Protesters carried signs and were mostly peaceful during a Sunday action. (Matthew Hall)

Some California counties and cities have begun reducing or planning to end curfews as demonstrations over the death of George Floyd have largely remained peaceful. Other jurisdictions, however, expect to extend them out of caution.

In one significant exception to the peaceful trend, the San Francisco Bay Area city of Vallejo is reeling from a second straight night of violence. Fifty members of the National Guard arrived Tuesday in Vallejo after they were requested to “assist in securing locations that are considered high-risk,” said statement from the city.

A person was shot by police when people began breaking into stores late Monday, and another round of violence erupted late Tuesday.

“A group of approximately 100 individuals armed with batteries and nearly 40 vehicles surrounded the Vallejo Police Department,” the city said. “Additionally rocks and bottles thrown at PD units and a subject with a Molotov cocktail was observed.”

The shooting occurred when a group that had entered a Walgreens rammed a police officer outside, City Manager Greg Nyhoff said in a statement that did not say whether the suspect survived.

Elsewhere, Gov. Gavin Newsom made a low-key visit to Los Angeles. He helped pack lunches for a senior meal program and toured a neighborhood.

In the state capital, Sacramento Mayor Darrell Steinberg and Police Chief Daniel Hahn took a knee in honor of Floyd and marched with a few hundred demonstrators through scorching heat to a church.

Hundreds of people, meanwhile, lay down on scorching pavement in West Hollywood with their hands behind their backs, simulating the position Floyd was in when a Minneapolis police officer pressed a knee into his neck.

In Anaheim, the city blocked off streets to traffic around City Hall to make a safe area for demonstrators, police Sgt. Shane Carringer said.

Los Angeles County renewed its overnight curfew Wednesday, but it set a significantly shortened duration, 9 p.m. to 5 a.m. instead of 6 p.m. to 6 a.m. A county statement said it was assessing public safety needs daily. A few of the dozens of cities within the county maintained longer curfew hours.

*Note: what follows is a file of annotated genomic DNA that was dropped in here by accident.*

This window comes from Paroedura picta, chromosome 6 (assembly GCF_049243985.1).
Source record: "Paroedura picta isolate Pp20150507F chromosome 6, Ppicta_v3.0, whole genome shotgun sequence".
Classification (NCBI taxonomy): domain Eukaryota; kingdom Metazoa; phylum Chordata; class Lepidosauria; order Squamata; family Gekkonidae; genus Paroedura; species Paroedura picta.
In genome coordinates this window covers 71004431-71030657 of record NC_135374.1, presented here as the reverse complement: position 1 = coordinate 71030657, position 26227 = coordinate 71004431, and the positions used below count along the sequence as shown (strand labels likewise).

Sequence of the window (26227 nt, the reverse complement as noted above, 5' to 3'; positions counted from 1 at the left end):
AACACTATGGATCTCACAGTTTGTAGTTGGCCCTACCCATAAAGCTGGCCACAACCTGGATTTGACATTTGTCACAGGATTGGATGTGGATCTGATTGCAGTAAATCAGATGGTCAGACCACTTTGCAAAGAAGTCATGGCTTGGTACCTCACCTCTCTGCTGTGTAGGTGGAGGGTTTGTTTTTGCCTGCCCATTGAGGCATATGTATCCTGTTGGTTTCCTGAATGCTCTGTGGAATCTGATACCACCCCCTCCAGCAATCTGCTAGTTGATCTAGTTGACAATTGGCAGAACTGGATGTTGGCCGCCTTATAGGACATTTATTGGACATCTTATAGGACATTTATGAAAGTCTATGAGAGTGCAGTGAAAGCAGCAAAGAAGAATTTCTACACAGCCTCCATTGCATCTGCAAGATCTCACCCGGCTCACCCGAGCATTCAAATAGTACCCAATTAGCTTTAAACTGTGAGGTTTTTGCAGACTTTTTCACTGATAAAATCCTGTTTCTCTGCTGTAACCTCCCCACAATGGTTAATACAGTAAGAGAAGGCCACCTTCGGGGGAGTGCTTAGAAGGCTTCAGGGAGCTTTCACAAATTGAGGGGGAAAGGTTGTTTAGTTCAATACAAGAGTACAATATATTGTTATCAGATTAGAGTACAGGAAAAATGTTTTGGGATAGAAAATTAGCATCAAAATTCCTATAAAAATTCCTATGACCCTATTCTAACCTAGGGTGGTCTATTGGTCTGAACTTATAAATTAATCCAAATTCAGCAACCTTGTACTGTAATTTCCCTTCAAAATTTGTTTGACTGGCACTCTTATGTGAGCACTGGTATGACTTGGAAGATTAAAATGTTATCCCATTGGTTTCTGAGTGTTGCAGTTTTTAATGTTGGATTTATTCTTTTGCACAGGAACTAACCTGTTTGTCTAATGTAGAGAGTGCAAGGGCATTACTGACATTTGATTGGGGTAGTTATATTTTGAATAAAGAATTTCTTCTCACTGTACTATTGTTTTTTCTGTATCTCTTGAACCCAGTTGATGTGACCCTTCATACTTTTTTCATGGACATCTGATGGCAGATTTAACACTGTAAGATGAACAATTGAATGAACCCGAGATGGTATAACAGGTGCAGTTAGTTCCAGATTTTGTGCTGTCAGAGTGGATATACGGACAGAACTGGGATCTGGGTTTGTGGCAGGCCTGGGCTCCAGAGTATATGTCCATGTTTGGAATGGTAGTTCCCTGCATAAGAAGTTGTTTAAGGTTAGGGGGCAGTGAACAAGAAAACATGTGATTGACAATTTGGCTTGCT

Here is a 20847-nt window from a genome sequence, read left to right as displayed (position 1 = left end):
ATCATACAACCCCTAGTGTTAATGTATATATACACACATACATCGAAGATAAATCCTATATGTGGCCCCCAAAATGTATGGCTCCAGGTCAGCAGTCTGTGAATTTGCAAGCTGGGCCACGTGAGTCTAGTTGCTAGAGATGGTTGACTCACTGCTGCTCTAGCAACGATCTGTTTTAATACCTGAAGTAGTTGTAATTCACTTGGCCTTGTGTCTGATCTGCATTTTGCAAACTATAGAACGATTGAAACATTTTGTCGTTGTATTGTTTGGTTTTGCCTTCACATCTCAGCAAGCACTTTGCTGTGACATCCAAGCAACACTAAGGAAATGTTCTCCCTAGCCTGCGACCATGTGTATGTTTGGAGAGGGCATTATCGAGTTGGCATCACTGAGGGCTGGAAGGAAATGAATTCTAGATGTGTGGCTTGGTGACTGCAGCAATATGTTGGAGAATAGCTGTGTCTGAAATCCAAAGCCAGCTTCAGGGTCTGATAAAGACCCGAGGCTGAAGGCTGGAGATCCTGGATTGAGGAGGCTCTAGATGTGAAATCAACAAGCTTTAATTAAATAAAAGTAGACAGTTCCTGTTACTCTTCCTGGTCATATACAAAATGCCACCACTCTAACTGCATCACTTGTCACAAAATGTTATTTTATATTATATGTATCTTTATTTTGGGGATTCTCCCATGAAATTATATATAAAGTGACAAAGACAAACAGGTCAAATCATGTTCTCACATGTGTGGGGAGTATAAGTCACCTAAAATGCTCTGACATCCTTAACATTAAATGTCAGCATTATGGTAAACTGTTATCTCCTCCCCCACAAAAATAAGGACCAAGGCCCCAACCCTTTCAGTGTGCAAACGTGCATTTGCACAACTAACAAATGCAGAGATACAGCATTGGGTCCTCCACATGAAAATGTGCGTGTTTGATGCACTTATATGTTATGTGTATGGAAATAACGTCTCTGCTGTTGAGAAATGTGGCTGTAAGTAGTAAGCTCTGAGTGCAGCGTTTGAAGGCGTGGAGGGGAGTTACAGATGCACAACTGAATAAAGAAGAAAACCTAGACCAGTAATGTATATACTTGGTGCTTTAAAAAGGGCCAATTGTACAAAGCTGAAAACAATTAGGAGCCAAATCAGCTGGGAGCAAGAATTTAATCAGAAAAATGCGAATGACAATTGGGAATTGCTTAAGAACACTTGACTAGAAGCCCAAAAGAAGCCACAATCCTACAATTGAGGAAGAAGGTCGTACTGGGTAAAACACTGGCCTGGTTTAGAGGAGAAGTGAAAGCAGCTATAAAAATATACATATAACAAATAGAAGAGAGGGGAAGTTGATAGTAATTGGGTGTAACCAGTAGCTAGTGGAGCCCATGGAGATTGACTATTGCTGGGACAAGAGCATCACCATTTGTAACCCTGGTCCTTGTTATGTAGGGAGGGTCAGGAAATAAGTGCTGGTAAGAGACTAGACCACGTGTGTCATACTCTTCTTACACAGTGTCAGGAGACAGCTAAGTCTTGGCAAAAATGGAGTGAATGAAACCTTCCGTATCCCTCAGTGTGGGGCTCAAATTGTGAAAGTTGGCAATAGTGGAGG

San Francisco will lift its curfew Thursday morning, Mayor London Breed announced. She ordered the daily 8 p.m. to 5 a.m. curfew after widespread looting Saturday night, but some supervisors said they were disturbed by restrictions on free speech.

“Following Saturday night, it was important for the safety of our residents to ensure that we could prevent the violence and vandalism that had taken place, but we know that the overwhelming majority of people out protesting are doing so peacefully and we trust that will continue,” she said on social media.

Steinberg, the Sacramento mayor, said an 8 p.m. to 5 a.m. curfew will extend through the weekend.

“I say that very reluctantly, but we want to make sure that everybody, including protesters, are safe,” he said at a march. “To get through the next few days and then to start fresh on Monday, we believe is the best thing.”

Steinberg said most local business owners are not upset about the curfew, though he acknowledged the “double whammy” many are facing following stay-at-home coronavirus orders that kept some businesses closed for months.

Oakland Mayor Libby Schaaf said the city will reluctantly keep its 8 p.m. curfew in place indefinitely, though police are being judicious about detaining protesters.

San Jose will also lift its curfew Thursday morning. Alameda County planned to end its curfew Friday at 5 a.m.

Authorities have credited curfews and the arrival of National Guard troops with significantly reducing vandalism and thefts. Officials have said organized gangs of thieves took advantage of the distraction of protests to hit dozens of businesses.

The Sacramento Police Department, meanwhile, is investigating an officer seen on cellphone video using a carotid restraint on an 18-year-old man arrested following a sidewalk chase early Monday, The Sacramento Bee reported. The technique, which can cut off blood flow to the brain and render a person unconscious, has been banned by many departments but is allowed in Sacramento under certain conditions. The suspect was arrested on suspicion of looting and resisting arrest.

Antczak reported from Los Angeles. Associated Press journalists Kathleen Ronayne and Cuneyt Dil in Sacramento and Christopher Weber in Los Angeles contributed to this report.

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